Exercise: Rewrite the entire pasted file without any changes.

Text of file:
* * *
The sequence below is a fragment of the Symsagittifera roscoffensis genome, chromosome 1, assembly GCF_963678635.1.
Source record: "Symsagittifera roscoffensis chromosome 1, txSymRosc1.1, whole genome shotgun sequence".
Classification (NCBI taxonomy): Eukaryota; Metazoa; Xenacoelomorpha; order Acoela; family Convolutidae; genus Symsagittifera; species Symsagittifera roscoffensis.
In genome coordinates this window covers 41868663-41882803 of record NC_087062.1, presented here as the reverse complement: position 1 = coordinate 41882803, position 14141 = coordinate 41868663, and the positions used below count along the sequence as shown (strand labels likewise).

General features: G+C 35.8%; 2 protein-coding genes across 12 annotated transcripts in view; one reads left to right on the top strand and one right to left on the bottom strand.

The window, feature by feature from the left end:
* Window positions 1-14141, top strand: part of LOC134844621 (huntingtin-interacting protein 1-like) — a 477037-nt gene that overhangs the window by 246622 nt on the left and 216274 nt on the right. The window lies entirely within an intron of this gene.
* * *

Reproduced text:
The sequence below is a fragment of the Symsagittifera roscoffensis genome, chromosome 1, assembly GCF_963678635.1.
Source record: "Symsagittifera roscoffensis chromosome 1, txSymRosc1.1, whole genome shotgun sequence".
Classification (NCBI taxonomy): Eukaryota; Metazoa; Xenacoelomorpha; order Acoela; family Convolutidae; genus Symsagittifera; species Symsagittifera roscoffensis.
In genome coordinates this window covers 41868663-41882803 of record NC_087062.1, presented here as the reverse complement: position 1 = coordinate 41882803, position 14141 = coordinate 41868663, and the positions used below count along the sequence as shown (strand labels likewise).

General features: G+C 35.8%; 2 protein-coding genes across 12 annotated transcripts in view; one reads left to right on the top strand and one right to left on the bottom strand.

The window, feature by feature from the left end:
* Window positions 1-14141, top strand: part of LOC134844621 (huntingtin-interacting protein 1-like) — a 477037-nt gene that overhangs the window by 246622 nt on the left and 216274 nt on the right. The window lies entirely within an intron of this gene.